The Consumer Financial Protection Bureau will unveil debt collection rules in a few weeks, the agency’s director said Wednesday, potentially unleashing a battle over the industry’s tactics and consumers’ rights.
The proposal, which would be the first update to the Fair Debt Collection Practices Act in more than 40 years, will address how often debt collectors can call someone and the industry’s use of emails or text messages, CFPB Director Kathy Kraninger said.
The CFPB will “modernize the legal regime for debt collection,” Kraninger said in her first major speech since becoming the bureau’s director in December.
The $11 billion industry has been anxiously awaiting the proposal, hopeful the Trump administration would set out clear rules, including allowing debt collectors to email and text consumers. Consumer advocates, meanwhile, have asked the CFPB to stop debt collectors from harassing consumers and collecting on “zombie” debts.
The proposal comes as the CFPB undergoes a radical makeover under the Trump administration. The number of cases filed against financial companies has plummeted, and the bureau has started rolling back some regulations — particularly on payday lenders.
Kraninger laid out a business-friendly vision for the CFPB before a packed crowd at the Bipartisan Policy Center on Wednesday, including a focus on educating consumers to make better decisions and reducing “unwarranted” regulatory burdens. The CFPB “cannot be everywhere, with everyone, at every transaction — nor should it try to be,” Kraninger said. “Empowering consumers to help themselves, protect their own interests . . . is vital to preventing consumer harm and building financial well-being.”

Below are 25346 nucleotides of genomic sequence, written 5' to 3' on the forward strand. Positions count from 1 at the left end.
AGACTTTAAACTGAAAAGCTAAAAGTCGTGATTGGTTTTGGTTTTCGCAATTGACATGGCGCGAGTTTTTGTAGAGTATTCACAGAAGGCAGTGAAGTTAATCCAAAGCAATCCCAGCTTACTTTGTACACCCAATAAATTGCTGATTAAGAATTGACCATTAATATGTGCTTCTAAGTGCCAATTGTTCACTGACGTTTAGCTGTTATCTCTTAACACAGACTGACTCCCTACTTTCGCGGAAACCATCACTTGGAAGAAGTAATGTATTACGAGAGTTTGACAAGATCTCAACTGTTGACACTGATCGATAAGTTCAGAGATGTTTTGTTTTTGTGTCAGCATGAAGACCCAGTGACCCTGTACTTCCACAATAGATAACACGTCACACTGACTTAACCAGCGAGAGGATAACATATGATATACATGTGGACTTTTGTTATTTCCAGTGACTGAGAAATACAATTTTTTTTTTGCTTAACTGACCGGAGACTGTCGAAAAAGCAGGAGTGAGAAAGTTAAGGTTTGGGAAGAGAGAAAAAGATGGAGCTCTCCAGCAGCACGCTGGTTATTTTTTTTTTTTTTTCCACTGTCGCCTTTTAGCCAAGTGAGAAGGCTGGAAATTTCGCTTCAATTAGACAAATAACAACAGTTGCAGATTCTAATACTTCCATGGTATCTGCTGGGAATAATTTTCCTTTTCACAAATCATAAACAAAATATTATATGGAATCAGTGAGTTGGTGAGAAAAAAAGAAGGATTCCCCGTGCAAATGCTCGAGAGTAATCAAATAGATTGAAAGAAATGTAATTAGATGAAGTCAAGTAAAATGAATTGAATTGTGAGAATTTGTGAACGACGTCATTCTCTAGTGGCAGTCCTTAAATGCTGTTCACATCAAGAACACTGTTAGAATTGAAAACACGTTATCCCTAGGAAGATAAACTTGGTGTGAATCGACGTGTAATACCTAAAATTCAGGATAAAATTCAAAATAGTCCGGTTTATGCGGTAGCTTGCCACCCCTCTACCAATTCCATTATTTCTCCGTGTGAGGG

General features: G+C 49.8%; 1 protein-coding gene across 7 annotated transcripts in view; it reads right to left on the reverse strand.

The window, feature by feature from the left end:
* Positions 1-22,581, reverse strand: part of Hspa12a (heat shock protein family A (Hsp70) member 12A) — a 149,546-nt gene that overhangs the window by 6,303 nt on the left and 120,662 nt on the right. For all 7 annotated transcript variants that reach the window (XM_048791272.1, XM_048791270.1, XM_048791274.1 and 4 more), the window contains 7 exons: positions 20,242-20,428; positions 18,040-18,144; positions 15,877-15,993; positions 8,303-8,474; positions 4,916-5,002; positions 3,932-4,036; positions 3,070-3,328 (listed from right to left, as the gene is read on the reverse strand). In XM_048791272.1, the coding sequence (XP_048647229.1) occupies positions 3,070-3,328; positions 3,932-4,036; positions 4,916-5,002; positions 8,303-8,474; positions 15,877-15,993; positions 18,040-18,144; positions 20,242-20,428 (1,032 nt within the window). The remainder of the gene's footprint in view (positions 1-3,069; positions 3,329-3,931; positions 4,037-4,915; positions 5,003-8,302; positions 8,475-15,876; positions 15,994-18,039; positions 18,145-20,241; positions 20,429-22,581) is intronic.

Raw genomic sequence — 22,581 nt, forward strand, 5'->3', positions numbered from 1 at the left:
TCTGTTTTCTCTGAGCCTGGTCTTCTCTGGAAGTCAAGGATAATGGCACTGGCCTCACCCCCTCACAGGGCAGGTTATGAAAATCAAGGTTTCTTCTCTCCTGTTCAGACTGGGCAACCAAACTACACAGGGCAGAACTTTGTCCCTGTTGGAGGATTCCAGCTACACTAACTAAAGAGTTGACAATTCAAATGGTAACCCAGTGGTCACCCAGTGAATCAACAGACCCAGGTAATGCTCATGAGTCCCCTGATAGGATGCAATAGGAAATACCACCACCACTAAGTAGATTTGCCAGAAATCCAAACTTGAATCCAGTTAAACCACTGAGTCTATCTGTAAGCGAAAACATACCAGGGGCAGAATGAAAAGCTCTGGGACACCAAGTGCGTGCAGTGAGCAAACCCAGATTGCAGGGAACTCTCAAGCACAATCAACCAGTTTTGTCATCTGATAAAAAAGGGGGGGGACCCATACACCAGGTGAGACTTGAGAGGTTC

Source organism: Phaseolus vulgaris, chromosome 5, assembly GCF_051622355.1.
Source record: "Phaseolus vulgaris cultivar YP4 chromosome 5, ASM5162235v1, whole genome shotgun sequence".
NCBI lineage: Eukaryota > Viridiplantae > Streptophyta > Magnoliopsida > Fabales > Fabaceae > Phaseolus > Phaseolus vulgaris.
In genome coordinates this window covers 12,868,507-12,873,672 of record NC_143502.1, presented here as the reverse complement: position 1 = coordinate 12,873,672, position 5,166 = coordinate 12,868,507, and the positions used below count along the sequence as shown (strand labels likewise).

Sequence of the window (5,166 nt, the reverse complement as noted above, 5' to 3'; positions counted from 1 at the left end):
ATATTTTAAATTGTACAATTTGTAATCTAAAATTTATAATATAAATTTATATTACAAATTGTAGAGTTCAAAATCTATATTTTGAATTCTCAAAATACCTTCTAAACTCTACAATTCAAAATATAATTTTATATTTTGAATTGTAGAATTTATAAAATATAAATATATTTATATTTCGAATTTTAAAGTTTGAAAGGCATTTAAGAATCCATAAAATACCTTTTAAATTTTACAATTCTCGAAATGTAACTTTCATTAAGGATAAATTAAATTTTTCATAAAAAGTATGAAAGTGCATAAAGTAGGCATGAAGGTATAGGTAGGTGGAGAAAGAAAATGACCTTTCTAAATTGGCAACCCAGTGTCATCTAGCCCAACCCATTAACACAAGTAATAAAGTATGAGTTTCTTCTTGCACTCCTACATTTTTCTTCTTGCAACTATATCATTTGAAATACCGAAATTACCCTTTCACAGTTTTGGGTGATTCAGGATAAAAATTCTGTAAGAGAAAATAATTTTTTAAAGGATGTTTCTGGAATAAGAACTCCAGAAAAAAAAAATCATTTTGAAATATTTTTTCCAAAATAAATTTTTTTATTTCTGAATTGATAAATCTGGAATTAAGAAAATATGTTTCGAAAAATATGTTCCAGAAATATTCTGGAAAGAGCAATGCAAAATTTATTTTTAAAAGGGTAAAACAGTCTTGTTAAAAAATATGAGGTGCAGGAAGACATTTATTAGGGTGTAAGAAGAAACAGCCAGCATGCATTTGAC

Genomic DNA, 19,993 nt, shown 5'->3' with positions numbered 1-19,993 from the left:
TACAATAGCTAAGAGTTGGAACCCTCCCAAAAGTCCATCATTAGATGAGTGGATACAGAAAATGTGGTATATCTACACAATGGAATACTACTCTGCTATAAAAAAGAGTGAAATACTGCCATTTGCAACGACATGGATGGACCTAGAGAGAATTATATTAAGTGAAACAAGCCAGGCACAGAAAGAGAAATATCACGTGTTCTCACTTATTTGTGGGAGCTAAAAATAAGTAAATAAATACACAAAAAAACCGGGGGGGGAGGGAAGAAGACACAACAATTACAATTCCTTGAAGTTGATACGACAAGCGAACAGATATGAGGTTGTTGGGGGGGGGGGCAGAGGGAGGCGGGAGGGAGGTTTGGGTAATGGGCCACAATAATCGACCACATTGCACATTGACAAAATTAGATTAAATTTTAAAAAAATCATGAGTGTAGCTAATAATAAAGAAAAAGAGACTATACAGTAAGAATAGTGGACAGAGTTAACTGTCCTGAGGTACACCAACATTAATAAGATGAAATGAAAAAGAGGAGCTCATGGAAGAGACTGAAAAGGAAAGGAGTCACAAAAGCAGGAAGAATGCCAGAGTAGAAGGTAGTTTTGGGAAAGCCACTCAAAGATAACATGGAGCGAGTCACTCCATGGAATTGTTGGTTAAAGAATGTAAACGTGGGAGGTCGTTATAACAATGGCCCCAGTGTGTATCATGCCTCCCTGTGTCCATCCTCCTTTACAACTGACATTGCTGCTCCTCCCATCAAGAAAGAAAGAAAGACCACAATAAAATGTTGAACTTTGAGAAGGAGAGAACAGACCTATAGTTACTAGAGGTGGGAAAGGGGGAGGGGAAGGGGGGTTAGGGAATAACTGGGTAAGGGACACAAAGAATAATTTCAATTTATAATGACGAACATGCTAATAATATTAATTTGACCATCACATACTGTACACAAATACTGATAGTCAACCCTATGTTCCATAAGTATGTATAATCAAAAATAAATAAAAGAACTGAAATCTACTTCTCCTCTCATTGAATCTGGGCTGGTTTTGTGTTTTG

Under Kraninger, the CFPB already has proposed rolling back rules requiring payday lenders to verify customers can afford their loans — a major industry win. She has also endorsed a decision by Mick Mulvaney, her predecessor and current White House chief of staff, ending the bureau’s practice of preemptively verifying that companies are complying with the Military Lending Act, which protects military members and their families from financial fraud.
The proposal on debt collection rules is expected to launch another major fight. The country has more than 7,000 debt collectors, who made more than $11 billion combined last year, according to data from industry researcher IBISWorld. The CFPB said it received about 81,500 complaints about debt collectors in 2018, making the industry one of the most common sources of consumer complaints. But debt collectors say they have already been hampered by CFPB oversight and disparate court rulings on how aggressively they can go after consumer debts.
The industry wants “clear lines of what we should be doing and not doing,” said Leah Dempsey, senior counsel for ACA International, a large industry lobbying group.
For example, courts have split on whether debt collectors can leave consumer voice-mail messages, Dempsey said. The existing law was written before email and text messages became standard ways to communicate, she said.
“Millennials like me don’t answer their phone,” she said. “Respectful communication in a way that is helpful to the consumer will benefit both parties."
Consumer advocates say they are concerned the CFPB will attempt to weaken existing law in favor of an industry that racks up thousands of complaints to regulators every year. Debt collectors shouldn’t be able to call consumers more than once a week, contact them on social media such as Facebook or through work email addresses, advocates say.
“Consumer privacy should be a key concern for the CFPB,” said Christine Hines, legislative director of the National Association of Consumer Advocates.
The bureau should also prohibit the industry from attempting to collect on old debts, according to advocates. Consumers are not always aware that some state laws protect them from having to pay “zombie” debts and that they could harm their cases if they pay even a small amount to stop harassing phone calls, they say.
“The purpose of statute limitations is to prevent cases where evidence may no longer be available,” said Lisa Stifler, deputy director of state policy at the Center for Responsible Lending.